Sourcing and finding items has been really tough. I had some projects that had started before any of the stay at home orders, but for a long time during that each time I placed an order with a vendor I’d have to call them and find out if they were open, if they were still shipping and what sort of delays to expect so that people could have some sort of timeline… with making masks, it was really hard. There was no elastic and there’s still no elastic. So it’s kind of trying to figure out what you could use instead.

SS: When did you start making masks and have you been giving those out for free or selling them or what’s that process?

AR: I didn’t jump right into it, especially in the beginning because there was so much conflicting guidance. So when I decided to start making them, I wanted to go with the experts, so this (shows mask) is actually a Kaiser Permanente (health care company) mask pattern.

So I started making masks originally for my family and my friends. I have a few friends who are frontline firefighters, so I wanted to make sure everybody at least had one. After that, I started charging for masks, and so I sell them for $15 now. They’re very functional masks, not necessarily the fashion masks but they’re actually pretty comfortable to wear for longer periods of time. Every time I think I can put my mask supplies away I get another order and somebody calls up and says, ‘oh can you do this?’ I was only doing men’s and women’s masks for a while and then I got a request for kids masks, so I started doing kids masks and yeah, every time I think I have enough someone calls and asks for six or eight or 10.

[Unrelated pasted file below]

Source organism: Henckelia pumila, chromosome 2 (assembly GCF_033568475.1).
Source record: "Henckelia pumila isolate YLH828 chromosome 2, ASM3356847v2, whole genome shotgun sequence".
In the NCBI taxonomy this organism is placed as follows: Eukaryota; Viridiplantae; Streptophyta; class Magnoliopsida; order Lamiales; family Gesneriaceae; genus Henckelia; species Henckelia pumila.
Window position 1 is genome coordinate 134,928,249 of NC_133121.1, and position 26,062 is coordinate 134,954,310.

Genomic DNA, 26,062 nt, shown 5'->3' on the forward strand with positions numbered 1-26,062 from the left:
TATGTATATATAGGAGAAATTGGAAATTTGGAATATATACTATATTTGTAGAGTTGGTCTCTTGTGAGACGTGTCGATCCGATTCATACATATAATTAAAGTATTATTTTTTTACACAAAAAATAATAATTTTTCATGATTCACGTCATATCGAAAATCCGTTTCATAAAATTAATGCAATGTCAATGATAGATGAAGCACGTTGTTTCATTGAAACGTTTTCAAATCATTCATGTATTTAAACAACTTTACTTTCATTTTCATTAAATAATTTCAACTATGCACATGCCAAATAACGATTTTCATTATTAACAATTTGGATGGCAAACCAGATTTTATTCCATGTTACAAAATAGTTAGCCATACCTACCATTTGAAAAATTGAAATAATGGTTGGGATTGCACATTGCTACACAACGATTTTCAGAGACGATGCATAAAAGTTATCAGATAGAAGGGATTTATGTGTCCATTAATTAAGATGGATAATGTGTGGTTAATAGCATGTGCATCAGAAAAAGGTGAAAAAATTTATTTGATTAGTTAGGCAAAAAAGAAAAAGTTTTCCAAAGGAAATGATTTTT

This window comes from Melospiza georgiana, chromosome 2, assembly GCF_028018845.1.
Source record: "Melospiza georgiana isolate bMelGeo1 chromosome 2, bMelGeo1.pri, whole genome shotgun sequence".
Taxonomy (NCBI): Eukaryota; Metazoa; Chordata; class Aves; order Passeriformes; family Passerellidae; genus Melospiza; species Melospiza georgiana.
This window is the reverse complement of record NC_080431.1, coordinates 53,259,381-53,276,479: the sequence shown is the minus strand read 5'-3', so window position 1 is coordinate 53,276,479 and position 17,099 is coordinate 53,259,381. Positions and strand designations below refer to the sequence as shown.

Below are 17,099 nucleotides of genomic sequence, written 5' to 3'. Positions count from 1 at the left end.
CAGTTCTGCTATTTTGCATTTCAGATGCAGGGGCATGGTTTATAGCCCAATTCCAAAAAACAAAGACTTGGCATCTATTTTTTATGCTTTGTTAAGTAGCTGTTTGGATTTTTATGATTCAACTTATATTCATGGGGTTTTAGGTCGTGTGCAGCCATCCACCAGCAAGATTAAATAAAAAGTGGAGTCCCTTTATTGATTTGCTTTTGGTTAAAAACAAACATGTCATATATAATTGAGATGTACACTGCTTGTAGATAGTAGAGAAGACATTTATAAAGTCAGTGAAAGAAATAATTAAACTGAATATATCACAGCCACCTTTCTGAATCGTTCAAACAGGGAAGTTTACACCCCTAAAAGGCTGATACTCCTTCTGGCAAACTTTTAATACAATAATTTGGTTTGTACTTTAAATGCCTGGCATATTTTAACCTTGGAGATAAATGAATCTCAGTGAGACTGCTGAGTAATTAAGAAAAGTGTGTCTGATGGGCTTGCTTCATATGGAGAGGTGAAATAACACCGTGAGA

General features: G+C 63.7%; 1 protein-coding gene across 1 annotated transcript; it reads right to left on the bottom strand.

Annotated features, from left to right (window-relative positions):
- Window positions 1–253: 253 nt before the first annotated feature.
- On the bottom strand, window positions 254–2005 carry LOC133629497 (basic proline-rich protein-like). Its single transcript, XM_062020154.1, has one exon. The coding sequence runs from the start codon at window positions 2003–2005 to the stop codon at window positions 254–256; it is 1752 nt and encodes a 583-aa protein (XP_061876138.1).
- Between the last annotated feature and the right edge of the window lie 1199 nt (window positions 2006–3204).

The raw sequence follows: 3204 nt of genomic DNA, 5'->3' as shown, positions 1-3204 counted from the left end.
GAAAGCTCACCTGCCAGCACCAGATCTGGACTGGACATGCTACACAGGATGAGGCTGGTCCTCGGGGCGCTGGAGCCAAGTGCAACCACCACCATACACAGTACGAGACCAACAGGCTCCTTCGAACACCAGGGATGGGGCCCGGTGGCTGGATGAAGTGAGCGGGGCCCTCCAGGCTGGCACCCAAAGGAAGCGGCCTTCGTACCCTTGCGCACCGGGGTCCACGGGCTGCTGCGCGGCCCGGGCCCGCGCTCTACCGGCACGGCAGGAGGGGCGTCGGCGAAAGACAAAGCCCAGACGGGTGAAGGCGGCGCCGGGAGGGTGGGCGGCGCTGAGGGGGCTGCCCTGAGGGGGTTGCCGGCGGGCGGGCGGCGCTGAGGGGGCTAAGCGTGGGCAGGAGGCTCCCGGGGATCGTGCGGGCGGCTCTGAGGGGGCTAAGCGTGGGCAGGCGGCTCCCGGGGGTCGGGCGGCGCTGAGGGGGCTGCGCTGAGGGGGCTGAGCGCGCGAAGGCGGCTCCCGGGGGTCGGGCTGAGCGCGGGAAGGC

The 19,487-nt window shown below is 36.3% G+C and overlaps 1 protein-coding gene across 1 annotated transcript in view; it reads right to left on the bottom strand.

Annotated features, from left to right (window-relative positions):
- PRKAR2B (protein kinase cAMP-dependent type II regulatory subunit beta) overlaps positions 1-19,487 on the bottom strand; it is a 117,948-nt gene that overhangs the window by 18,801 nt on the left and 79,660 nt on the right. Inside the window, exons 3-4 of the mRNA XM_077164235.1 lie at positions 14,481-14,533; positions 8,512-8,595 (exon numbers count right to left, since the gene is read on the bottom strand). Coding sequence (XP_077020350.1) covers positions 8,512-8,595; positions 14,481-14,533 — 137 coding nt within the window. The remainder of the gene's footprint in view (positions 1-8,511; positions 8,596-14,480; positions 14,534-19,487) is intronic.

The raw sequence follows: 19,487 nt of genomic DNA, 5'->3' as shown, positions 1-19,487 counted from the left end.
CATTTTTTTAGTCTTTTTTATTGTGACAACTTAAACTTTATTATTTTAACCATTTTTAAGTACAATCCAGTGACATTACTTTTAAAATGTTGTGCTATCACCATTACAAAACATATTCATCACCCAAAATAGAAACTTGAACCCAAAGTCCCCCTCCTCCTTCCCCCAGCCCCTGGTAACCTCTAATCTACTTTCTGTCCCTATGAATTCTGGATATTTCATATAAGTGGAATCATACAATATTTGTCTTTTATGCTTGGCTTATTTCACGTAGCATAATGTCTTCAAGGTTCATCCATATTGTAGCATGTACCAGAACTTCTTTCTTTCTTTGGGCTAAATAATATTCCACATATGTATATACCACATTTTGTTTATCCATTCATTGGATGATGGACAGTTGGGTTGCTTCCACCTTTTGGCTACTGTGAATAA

SS: How does it feel to be able to make these masks and help people stay more protected during this pandemic?

AR: You know, it’s really great to be able to help people and feel like you are contributing to us getting back to normal, even though this is the new normal.

SS: And was there ever a point where you feared that you wouldn’t be able to keep your business up and running because of the pandemic?

AR: It definitely made me a little cautious about kind of thinking long term, but you know I moved to Aspen in the fall of 2008 in financial services, so I’ve been through kind of ups and downs before and I knew my first few months would be pretty slow. ….

But long term, especially now with people having lost out of a few months worth of income, saving things like ski gear from last year and making it go through another season or two more seasons could really help out a lot of people and make a lot of sense. It’s a great way to also have a huge impact on our environment. There’s so much fast fashion and I’m so guilty of it as well, because I love a new ski outfit. But maybe keep that the same ski outfit for two years or three years rather than get a new one every single year.

SS: So what are your goals for this summer as things start to reopen?

AR: I would like to keep taking in a lot of alterations and mending to help people out. I hear from so many people who say they haven’t been able to find anybody or who wouldn’t do it. Not everybody likes zippers. But I know there are some things people just love or have an attachment to so I want to help save those items. But I’m also looking into some fabrication jobs so hopefully I can get some drapery jobs, some cushion re-covers and things like that, and kind of do a blend of both. I know I’m going to have to specialize at some point but right now it’s just fun that I don’t have to.